Posted 17th August 2023 | 2 Comments

Union leader condemns impending fare increases

Railway fares will rise in March next year but not by the Retail Prices Index in July, which was 9 per cent. 

Instead, it is expected that the increase will be based for the second year running on Average Earnings Growth, which was 5.9 per cent in the quarter to July 2022 and used to decide this year’s changes.

The 2024 increase applying to train operators in England is due to be announced next month. Any changes in Scotland, Wales and Northern Ireland will be decided separately, usually by the devolved governments.

But the prospect of any increase has already ignited criticism.

ASLEF general secretary Mick Whelan said: ‘After all the effort by rail workers to keep Britain’s railway network running during 17 hard months of lockdown, to keep key workers and essential services moving around this country, and after all the work done to encourage people back on to our trains post-pandemic, I am shocked, but not surprised, that this government is putting up fares yet again.

‘We should be encouraging more people to use our trains – taking cars off the roads and reducing carbon emissions – but this will only deter passengers from travelling. I’m afraid this government either doesn’t understand, or simply doesn’t care, what it is doing.’

‘I do hope the government doesn’t try to tell anyone this is our fault. It isn’t. This is a fare rise made in Downing Street, and at the DfT, by people who don’t want our railways to thrive for passengers and businesses in Britain.’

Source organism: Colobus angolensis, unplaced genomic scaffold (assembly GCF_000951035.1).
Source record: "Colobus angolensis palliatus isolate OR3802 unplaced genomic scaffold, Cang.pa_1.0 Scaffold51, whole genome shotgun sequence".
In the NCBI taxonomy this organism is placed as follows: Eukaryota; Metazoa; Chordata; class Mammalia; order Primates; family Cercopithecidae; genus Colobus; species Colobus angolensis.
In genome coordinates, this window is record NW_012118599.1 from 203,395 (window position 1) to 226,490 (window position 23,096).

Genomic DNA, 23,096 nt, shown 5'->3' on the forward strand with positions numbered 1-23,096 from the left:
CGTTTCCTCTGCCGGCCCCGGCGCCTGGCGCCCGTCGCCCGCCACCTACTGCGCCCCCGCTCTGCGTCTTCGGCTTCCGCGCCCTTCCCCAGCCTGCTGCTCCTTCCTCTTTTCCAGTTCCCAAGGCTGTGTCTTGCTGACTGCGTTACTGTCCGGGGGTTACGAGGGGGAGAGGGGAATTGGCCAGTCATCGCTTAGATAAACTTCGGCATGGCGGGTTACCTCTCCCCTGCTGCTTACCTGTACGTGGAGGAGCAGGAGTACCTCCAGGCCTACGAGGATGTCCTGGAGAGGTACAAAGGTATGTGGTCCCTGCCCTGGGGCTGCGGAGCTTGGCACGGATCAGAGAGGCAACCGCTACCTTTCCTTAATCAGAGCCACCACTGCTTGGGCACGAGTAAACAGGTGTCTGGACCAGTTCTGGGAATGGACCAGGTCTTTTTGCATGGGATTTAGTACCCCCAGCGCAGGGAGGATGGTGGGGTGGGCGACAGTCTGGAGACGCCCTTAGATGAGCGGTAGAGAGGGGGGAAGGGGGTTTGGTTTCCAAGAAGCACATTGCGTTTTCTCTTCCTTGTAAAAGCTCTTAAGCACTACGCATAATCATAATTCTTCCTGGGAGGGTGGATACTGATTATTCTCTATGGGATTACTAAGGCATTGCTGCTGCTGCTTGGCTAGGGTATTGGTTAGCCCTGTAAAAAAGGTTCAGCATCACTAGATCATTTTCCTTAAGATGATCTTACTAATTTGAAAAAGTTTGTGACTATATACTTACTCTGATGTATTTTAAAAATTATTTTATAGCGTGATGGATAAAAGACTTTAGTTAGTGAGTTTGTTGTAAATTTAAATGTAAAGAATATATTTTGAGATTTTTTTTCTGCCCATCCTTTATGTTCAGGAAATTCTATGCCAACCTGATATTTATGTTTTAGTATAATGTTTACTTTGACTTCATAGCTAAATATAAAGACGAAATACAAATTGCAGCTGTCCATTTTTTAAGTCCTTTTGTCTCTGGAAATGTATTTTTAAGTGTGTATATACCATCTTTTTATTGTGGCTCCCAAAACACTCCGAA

Transport Focus chief executive Anthony Smith said: ‘Nobody likes their fare going up, but after a year where many journeys have been blighted by disruption due to industrial action and patchy performance, passengers will be relieved to hear that fares will be capped below the Retail Prices Index and any increases will be delayed until March next year.’

Reader Comments:

Views expressed in submitted comments are that of the author, and not necessarily shared by Railnews.

  • Chris Parker, Aylesbury

    The single fare on buses is now 2 on many routes which is amazing and helping people travel. Meanwhile the railway appears to do everything it can to persuade people not to use it by making it unaffordable.

    The move to single fares which will "simplify" matters may increase cists. The fares on LNER from Doncaster to London seem to be advance singles only. If you want flexibility you have to pay an outrageous amount of money.

    The treasury would seem to be desperate for money , but does not growth and spending generate tax revenues? This policy would seem anti growth and ultimately deliver less money for the Government if you consider the whole picture and not take a very narrow one.

  • Neil Palmer, Waterloo

    After all the effort by rail workers to keep Britain’s railway network running during 17 hard months of lockdown, to keep key workers and essential services moving around this country'

    So Mick, keeping key workers and essential services moving don't matter to you anymore?

    ‘We should be encouraging more people to use our trains taking cars off the roads and reducing carbon emissions but this will only deter passengers from travelling.'

    Pull the other one Mick. Isn't that a bit hypocritical? What do you think your repeated strikes are doing?